and traverse part of that vast and interesting country.” To the above oblique advertisement of a work just finished, we

“ I have seen,” says

are somewhat surprised that Dr. Thomson has not added the information of his having begun his Annals of Philosophy.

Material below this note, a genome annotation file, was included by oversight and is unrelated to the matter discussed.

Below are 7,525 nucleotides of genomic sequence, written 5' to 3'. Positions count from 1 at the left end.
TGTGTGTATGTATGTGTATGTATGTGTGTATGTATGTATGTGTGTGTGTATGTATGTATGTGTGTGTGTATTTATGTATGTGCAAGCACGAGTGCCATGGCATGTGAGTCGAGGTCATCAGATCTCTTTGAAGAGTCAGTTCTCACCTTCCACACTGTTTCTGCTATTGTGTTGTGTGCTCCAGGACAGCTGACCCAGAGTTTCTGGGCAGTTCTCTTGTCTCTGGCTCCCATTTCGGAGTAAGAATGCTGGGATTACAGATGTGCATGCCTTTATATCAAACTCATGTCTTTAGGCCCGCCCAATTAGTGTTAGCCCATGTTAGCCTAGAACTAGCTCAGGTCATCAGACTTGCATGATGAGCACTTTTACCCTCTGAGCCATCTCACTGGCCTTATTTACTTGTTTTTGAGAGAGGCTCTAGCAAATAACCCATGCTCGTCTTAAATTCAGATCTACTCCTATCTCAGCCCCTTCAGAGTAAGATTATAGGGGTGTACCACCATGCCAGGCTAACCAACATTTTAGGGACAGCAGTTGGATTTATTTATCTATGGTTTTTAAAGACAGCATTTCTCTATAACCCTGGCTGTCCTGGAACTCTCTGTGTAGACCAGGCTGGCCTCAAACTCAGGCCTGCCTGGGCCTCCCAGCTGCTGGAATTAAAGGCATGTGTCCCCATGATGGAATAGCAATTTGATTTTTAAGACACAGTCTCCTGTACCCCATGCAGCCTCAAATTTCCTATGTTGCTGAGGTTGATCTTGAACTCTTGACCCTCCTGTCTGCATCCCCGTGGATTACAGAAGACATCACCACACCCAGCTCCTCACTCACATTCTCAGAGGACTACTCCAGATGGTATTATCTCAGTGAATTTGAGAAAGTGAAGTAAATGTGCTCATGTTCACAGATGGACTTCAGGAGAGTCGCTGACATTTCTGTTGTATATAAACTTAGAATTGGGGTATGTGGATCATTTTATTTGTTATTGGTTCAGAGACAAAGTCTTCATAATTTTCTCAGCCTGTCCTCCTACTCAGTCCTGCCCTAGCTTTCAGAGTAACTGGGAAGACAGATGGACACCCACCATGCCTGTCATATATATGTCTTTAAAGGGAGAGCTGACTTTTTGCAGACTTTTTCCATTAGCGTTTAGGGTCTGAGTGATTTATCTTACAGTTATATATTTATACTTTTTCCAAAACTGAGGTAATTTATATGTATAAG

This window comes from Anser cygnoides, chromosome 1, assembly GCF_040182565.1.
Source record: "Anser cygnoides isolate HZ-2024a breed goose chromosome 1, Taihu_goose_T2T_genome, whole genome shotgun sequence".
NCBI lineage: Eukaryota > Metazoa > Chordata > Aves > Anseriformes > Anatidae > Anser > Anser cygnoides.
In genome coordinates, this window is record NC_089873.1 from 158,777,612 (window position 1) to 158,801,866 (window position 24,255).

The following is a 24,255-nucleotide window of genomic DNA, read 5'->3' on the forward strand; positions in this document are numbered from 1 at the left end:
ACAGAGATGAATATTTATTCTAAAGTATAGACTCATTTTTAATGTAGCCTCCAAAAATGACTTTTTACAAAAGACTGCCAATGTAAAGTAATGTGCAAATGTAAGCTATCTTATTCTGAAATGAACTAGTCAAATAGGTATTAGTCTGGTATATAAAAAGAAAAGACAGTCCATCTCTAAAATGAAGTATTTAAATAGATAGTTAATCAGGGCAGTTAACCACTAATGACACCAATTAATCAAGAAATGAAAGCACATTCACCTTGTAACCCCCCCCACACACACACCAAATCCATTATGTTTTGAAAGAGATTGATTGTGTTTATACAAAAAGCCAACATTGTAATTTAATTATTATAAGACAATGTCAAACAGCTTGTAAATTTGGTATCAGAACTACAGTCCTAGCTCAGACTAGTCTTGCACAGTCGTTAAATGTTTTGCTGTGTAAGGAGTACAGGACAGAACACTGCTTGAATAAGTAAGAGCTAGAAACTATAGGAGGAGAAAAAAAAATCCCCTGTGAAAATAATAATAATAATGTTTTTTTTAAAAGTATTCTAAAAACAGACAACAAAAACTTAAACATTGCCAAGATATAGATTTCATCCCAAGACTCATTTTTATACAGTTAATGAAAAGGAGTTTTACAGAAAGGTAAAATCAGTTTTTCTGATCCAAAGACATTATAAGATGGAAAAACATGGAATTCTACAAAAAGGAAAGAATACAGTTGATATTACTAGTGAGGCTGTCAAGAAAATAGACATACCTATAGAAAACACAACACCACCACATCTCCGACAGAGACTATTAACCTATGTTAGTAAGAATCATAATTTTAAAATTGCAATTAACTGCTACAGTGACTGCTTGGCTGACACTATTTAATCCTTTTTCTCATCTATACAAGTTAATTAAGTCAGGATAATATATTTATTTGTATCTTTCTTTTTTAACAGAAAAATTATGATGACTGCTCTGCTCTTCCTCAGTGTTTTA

We will now embark with our author in this promising voyage, and in our progress with him hope to produce some not uninteresting details for the amusen:ent of our readers. Congratulating ourselves in the mean time that, our embarkation being only figurative, we are exempt from the solid inconveniences which beset the author, and which he has described with great professional particularity, proposing a remedy to all future sufferers on the like occasion. The sea ran very high, the vessel rolled about at a great rate, and the Doctor was very sick. he, “ many things tried to stop this disagreeable malady, but the most successful is brisk bottled porter.' A few glasses of this, taken after the sickness has continued a day or so, I have never seen fail to produce almost immediate relief.” The chemical explanation of this remedy is, it appears, very much embarrassed by the circumstance that ale, although equally brisk, does not produce the same effect. However, as the fact stands, we think it at least a monument of the goodness of the Doctor's stomach, though we are sensible that ourselves and our readers have a greater interest in its having left his head clear. These preliminaries being adjusted, we are informed that the wind settled in south by west by the compass, and the not unnatural consequence was that the vessel proceeded eastwards. As this was to be à voyage of discovery, it was necessary, we presume, to make something like a remark by the way; and accordingly our author discovered that the colour of the water near the shore was green, but that as it deepened it grew darker. This colour very fortunately reminded him of the blue cakes used by laundresses for bluing their linens, which he takes this opportunity of telling us that he has no doubt consist of cobalt blue mixed up with starch.